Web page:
I got up late, looked at the alarm clock (who was practising for a turn in the horn section of the Count Basie band) and got up like a white feather in a martial snow storm. Downstairs Neptune was whittling a piece of wood into the shape of a bottle nosed dolphin (he called it a fish which explains everything about the demise of ancient gods) and I left hand in hand with his consort. She wanted to go to the ice-lands to light a candle and I came home again holding a red poppy; unfortunately as I was wearing a helium balloon as a coat I had nowhere to pin it – I did however see the dove again, flying very high. I talked to the good and bad book seller on the way home and entered the house as a hawk man, cradling memories instead of young children.


About Gerald Shepherd

Gerald Shepherd is a painter, graphic artist, sculptor, digital/multimedia artist, photographer, writer, curator and arts administrator. He has also been involved with science art, performance art, conceptual art, installations and environments (as well as peripheral creative pursuits such as garden design).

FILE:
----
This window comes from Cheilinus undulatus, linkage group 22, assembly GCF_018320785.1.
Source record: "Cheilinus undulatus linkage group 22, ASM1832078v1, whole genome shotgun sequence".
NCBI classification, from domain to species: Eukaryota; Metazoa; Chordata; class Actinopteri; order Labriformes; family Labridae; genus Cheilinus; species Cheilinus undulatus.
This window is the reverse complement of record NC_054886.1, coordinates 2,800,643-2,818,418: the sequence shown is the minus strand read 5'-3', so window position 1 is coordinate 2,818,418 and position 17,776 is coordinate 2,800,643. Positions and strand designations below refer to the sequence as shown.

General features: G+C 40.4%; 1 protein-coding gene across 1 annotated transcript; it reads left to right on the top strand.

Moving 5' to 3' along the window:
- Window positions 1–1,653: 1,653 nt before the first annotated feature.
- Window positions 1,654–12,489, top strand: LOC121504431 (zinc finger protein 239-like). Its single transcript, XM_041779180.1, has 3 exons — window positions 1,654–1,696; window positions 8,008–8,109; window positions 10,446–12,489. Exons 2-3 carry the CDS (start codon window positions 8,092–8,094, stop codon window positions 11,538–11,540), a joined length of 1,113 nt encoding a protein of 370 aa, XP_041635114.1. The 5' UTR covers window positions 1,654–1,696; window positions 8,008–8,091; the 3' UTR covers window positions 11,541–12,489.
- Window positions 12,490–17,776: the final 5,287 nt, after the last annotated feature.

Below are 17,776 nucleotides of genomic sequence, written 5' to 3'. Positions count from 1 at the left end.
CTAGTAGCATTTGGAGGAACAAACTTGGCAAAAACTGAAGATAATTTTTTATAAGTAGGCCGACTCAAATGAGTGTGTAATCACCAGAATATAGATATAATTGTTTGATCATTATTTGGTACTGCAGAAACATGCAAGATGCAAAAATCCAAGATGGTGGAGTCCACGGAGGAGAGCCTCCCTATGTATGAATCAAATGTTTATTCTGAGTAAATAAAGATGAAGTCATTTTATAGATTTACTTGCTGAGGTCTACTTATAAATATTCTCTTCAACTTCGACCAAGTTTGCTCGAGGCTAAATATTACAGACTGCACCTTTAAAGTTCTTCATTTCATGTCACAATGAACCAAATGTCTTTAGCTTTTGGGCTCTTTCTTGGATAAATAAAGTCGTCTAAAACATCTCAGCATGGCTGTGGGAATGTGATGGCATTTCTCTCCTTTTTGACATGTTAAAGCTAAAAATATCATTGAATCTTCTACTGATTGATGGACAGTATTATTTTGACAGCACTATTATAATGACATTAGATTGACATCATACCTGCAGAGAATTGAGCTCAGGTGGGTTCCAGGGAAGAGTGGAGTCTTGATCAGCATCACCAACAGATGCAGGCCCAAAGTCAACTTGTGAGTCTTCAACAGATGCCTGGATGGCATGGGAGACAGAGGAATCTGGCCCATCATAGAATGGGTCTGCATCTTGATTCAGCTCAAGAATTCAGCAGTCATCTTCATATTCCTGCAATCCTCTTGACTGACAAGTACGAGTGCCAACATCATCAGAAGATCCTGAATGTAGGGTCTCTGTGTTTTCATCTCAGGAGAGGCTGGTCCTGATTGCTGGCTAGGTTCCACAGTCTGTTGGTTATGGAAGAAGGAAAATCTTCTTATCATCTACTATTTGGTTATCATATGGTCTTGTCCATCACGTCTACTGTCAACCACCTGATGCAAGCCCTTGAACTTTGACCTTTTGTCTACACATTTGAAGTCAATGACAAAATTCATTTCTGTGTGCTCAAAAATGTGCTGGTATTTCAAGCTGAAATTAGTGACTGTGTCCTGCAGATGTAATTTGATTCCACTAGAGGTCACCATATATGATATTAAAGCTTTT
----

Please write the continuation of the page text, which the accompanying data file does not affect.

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3 Responses to Weekly Diary

  1. yourothermotherhere says:

    All the water references make me feel like I’ve been reading in a car wash.

    • Oh dear! I didn’t realise there was that many water references. You have to remember because I am a vampire in my head all boats sail in the air. Actually according to the great granddaughter I am a merman werewolf vampire bear dog prince charming – the last named requires a lot of imagination!

      I am not really old enough to have a great granddaughter I hasten to add. I inherited a little granddaughter when I got married and of course they have a tendency to grow up, get married etc. etc..